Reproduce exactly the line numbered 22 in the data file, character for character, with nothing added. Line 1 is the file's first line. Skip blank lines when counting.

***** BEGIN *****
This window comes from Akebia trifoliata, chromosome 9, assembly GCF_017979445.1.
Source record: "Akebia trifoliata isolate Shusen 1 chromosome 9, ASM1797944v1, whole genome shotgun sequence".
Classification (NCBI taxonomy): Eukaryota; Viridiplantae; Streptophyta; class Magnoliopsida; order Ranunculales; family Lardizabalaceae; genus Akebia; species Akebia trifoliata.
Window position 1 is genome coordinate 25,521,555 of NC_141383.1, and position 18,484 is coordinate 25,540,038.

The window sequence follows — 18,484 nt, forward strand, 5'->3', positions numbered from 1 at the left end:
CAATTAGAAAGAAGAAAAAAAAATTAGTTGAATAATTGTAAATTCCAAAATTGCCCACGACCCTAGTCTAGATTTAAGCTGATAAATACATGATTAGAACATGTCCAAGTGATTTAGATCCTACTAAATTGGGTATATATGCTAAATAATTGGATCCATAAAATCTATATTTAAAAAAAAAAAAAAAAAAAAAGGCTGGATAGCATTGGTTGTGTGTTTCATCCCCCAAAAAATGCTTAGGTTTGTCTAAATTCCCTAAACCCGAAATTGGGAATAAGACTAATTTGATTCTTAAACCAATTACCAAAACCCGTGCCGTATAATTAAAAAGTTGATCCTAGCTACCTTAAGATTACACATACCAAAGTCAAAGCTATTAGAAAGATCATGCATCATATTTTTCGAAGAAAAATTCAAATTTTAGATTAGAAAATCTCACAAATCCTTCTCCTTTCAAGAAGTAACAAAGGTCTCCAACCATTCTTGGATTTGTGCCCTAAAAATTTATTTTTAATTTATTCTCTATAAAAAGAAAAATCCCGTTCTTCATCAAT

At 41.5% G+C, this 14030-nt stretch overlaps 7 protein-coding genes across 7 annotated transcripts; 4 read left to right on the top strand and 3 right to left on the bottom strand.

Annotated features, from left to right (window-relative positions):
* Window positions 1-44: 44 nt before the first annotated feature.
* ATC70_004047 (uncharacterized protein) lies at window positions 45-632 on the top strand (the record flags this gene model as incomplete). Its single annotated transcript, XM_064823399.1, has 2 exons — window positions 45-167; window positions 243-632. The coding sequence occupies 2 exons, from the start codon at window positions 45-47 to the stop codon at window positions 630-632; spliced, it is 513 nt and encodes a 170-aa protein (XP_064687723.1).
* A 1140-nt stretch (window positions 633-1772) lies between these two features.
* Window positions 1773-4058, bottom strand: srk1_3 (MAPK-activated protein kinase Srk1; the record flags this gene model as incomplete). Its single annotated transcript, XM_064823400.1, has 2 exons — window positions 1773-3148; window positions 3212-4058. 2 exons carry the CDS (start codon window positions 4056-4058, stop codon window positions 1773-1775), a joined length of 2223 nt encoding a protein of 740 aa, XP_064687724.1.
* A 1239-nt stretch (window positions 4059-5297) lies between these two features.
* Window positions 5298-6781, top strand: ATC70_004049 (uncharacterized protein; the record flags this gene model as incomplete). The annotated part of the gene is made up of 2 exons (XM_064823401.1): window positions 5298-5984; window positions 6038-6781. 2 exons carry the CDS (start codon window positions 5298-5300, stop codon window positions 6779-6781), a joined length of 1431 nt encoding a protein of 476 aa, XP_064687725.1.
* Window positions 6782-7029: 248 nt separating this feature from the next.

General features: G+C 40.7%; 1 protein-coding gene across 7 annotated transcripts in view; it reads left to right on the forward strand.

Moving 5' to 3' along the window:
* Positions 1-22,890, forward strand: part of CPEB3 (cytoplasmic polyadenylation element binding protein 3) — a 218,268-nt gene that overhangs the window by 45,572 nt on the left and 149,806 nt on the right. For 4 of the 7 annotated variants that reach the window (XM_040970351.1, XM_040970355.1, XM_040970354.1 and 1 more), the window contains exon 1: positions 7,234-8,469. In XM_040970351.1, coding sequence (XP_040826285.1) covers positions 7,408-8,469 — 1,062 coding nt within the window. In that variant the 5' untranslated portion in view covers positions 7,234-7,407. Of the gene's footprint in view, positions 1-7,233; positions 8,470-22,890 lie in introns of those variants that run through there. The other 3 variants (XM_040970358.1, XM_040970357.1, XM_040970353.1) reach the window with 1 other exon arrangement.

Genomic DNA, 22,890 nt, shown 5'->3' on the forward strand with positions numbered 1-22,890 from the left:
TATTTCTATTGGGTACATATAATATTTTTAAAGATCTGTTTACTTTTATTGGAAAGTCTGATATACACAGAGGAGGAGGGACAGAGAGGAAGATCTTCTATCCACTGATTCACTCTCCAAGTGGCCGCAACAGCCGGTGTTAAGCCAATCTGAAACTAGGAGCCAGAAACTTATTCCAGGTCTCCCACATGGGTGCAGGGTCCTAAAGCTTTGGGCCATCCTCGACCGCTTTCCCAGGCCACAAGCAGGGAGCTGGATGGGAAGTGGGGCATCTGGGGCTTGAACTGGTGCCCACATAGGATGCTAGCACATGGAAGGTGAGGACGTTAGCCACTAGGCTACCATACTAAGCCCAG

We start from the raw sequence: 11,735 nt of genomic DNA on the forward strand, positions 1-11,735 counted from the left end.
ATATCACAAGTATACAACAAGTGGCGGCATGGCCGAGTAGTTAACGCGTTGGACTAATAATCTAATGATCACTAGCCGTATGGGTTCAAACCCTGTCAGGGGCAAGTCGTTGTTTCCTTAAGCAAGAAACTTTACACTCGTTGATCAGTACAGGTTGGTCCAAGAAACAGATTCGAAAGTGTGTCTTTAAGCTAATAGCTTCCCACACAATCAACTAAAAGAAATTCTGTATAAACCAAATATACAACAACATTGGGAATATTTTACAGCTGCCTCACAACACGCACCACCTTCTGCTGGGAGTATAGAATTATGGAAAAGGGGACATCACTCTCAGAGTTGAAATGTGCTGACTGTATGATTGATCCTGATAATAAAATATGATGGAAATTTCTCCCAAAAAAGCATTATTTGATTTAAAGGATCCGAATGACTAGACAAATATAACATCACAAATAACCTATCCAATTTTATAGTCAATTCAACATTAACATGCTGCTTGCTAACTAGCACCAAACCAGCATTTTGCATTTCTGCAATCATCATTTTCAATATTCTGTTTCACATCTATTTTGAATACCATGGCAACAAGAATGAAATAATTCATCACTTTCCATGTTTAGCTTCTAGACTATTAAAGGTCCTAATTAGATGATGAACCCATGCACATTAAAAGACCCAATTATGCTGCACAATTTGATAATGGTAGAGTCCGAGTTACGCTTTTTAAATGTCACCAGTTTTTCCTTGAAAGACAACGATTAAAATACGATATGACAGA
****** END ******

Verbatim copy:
ATATCACAAGTATACAACAAGTGGCGGCATGGCCGAGTAGTTAACGCGTTGGACTAATAATCTAATGATCACTAGCCGTATGGGTTCAAACCCTGTCAGGGGCAAGTCGTTGTTTCCTTAAGCAAGAAACTTTACACTCGTTGATCAGTACAGGTTGGTCCAAGAAACAGATTCGAAAGTGTGTCTTTAAGCTAATAGCTTCCCACACAATCAACTAAAAGAAATTCTGTATAAACCAAATATACAACAACATTGGGAATATTTTACAGCTGCCTCACAACACGCACCACCTTCTGCTGGGAGTATAGAATTATGGAAAAGGGGACATCACTCTCAGAGTTGAAATGTGCTGACTGTATGATTGATCCTGATAATAAAATATGATGGAAATTTCTCCCAAAAAAGCATTATTTGATTTAAAGGATCCGAATGACTAGACAAATATAACATCACAAATAACCTATCCAATTTTATAGTCAATTCAACATTAACATGCTGCTTGCTAACTAGCACCAAACCAGCATTTTGCATTTCTGCAATCATCATTTTCAATATTCTGTTTCACATCTATTTTGAATACCATGGCAACAAGAATGAAATAATTCATCACTTTCCATGTTTAGCTTCTAGACTATTAAAGGTCCTAATTAGATGATGAACCCATGCACATTAAAAGACCCAATTATGCTGCACAATTTGATAATGGTAGAGTCCGAGTTACGCTTTTTAAATGTCACCAGTTTTTCCTTGAAAGACAACGATTAAAATACGATATGACAGA